May 2008
Volume 49, Issue 13
ARVO Annual Meeting Abstract  |   May 2008
Direct Costs of Myopia in Singapore
Author Affiliations & Notes
  • M. C. Lim
    Singapore National Eye Center, Singapore, Singapore
  • G. Gazzard
    Ophthalmology, King's College Hospital, London, United Kingdom
    Moorfields Eye Hospital, London, United Kingdom
  • H.-C. Tan
    Singapore Eye Research Institute, Singapore, Singapore
  • L. Tong
    Singapore National Eye Center, Singapore, Singapore
    Singapore Eye Research Institute, Singapore, Singapore
  • S.-M. Saw
    Singapore National Eye Center, Singapore, Singapore
    Department of Community, Occupational and Family Medicine, National University of Singapore, Singapore, Singapore
  • Footnotes
    Commercial Relationships  M.C. Lim, None; G. Gazzard, None; H. Tan, None; L. Tong, None; S. Saw, None.
  • Footnotes
    Support  National Medical Research Council grant: NMRC /0975/2005
Investigative Ophthalmology & Visual Science May 2008, Vol.49, 4998. doi:
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      M. C. Lim, G. Gazzard, H.-C. Tan, L. Tong, S.-M. Saw; Direct Costs of Myopia in Singapore. Invest. Ophthalmol. Vis. Sci. 2008;49(13):4998. doi:

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      © ARVO (1962-2015); The Authors (2016-present)

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Purpose: : To estimate the costs of myopia in Singapore children.

Methods: : A cross-sectional study of 378 Singaporean school children aged 12 to 17 years from one school in Singapore Cohort study Of the Risk factors for Myopia (SCORM) was conducted. A self-administered questionnaire asked about the cost of each optometrist visit, spectacles, and contact lenses as well as transport costs. Other factors assessed included father’s educational level and total family income.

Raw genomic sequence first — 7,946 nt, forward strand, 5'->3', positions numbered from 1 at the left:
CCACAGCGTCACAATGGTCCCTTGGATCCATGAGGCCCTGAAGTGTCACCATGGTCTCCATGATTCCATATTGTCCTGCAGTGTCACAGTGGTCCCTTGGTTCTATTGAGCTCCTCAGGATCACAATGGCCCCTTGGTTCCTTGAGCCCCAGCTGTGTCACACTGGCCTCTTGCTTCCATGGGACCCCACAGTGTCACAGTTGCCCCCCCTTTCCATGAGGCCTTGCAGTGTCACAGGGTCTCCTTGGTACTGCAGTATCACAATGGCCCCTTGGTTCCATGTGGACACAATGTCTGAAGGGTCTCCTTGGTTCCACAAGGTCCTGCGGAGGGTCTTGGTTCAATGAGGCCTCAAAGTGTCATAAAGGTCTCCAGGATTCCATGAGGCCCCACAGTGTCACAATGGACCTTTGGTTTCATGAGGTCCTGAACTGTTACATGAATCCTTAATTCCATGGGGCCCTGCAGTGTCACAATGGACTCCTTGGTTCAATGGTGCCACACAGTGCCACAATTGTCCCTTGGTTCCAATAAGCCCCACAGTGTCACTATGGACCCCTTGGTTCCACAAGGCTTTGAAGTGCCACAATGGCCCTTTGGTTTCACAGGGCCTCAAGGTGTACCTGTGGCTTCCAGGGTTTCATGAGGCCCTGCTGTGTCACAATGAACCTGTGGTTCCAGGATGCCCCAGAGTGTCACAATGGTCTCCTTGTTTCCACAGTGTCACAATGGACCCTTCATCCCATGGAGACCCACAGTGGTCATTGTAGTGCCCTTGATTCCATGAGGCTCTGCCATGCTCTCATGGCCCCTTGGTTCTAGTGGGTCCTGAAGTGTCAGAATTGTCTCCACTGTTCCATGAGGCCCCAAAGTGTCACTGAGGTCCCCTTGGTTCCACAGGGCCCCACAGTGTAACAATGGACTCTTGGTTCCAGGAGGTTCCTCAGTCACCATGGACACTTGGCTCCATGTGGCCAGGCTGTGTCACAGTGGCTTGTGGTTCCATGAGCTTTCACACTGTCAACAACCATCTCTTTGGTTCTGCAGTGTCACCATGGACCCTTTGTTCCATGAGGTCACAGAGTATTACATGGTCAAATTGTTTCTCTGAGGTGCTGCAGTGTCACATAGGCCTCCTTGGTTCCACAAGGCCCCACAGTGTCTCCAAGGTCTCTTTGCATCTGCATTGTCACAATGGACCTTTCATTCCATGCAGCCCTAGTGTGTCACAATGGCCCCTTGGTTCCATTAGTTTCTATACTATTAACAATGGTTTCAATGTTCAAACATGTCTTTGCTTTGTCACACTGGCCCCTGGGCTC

Results: : Three hundred and seventy-seven subjects participated and cost data were available from 301 subjects. The mean annual direct cost of myopia was S$221.70 ± 313.7 [95% CI, S$186.51-258.13] and median annual direct cost of myopia was S$125.00. Subjects of families with higher total family income and those with fathers with secondary or higher education had significantly higher annual direct expenditure than those from lower income families and with fathers with primary and no formal education (P = 0.03 and P = 0.001 respectively). There were more females in the group with valid cost data (P =0.006) but no significant differences for monthly income, father’s education, race and age of first visit. Extrapolating our findings to the Singaporean population showed that myopia costs the country S$370M (US$246M) or S$100 (US$67) per capita.

Conclusions: : The mean annual direct cost of myopia for Singapore school children was S$221.68 (US$148) and extrapolated per capita direct costs was S$100 (US$67). Myopia is associated with significant financial burden in Singapore.

Keywords: myopia • clinical (human) or epidemiologic studies: health care delivery/economics/manpower 

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